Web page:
Matthew Barney: Redoubt

 

With an introduction by Pamela Franks and essays by Elisabeth Hodermarsky, André Lepecki, Arthur D. Middleton, Molly Nesbit, Gifford Pinchot, Jennifer Raab, and John Rember.

 

Matthew Barney: Redoubt is a comprehensive catalogue of the artist’s newest project, which centers on a two-hour film that creates a complex portrait of the American landscape by layering classical, cosmological, and American myths about humanity’s place in the natural world. In the film, the goddess Diana and her two attendants traverse the rugged terrain of Idaho’s Sawtooth Mountains in pursuit of the elusive wolf. An Engraver (played by Barney, b. 1967) furtively documents their actions in copper engravings and provokes a series of confrontations. The characters communicate through dance, letting movement replace language as they pursue each other and their prey. The publication comprises hundreds of stills that track the film’s narrative, as well as essays—some lyrical, others more objective—that approach Redoubt through disciplines such as ecology, art history, and dance. Also featured are the artworks made by Barney in conjunction with the film: electroplated copper engravings based on those his character makes and sculptures created by pouring molten metal through hollowed, burned trees harvested from the Sawtooth region. Taking a cue from Redoubt’s mountainous setting, the overall design of the book evokes a field guide.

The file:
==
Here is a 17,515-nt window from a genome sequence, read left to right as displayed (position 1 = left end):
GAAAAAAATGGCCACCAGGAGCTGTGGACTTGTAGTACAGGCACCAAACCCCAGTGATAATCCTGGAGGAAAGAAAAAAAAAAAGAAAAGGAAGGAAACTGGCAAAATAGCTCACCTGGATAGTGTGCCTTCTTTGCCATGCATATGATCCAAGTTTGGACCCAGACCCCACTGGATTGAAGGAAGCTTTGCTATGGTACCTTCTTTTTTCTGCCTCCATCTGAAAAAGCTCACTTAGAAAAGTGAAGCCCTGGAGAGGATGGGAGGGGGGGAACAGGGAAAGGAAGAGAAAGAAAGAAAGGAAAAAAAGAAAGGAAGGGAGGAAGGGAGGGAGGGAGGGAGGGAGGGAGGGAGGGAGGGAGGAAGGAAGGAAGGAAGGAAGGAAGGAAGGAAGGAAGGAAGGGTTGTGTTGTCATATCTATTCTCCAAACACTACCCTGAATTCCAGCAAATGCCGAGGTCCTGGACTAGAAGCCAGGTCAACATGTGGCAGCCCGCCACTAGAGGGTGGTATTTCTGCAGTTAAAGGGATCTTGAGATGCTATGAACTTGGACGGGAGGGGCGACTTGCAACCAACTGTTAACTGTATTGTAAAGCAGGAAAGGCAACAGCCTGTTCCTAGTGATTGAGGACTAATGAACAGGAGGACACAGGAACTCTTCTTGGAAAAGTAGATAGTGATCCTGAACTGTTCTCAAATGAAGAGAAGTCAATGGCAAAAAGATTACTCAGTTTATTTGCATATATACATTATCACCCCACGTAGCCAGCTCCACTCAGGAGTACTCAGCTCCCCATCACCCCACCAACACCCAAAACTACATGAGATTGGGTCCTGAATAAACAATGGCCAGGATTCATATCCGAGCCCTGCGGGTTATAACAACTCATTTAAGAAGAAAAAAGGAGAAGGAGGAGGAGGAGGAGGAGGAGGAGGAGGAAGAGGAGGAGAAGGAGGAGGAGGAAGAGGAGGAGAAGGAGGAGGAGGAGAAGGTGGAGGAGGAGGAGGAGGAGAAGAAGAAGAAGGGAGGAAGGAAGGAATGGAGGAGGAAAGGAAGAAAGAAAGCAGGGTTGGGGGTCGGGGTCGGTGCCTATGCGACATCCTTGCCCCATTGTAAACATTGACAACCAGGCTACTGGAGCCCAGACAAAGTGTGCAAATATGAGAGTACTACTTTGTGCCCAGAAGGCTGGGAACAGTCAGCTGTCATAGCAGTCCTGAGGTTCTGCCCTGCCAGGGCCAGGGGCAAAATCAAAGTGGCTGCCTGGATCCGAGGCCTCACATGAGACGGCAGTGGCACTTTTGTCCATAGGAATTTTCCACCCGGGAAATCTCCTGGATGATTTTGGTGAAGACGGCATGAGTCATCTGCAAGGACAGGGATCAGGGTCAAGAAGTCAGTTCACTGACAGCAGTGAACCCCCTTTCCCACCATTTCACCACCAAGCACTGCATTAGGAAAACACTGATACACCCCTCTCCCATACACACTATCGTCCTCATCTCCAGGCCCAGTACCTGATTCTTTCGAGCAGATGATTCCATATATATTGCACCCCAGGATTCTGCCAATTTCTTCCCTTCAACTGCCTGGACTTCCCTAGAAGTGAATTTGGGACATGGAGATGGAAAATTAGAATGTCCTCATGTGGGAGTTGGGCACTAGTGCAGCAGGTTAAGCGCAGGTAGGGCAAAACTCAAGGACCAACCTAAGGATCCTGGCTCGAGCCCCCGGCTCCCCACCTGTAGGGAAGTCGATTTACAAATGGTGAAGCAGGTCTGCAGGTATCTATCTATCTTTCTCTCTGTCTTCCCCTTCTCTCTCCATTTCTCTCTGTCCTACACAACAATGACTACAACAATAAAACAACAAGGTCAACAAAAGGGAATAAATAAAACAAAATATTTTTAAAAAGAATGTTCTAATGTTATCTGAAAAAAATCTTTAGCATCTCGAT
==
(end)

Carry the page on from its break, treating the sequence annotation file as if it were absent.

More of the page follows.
Published by Yale University Press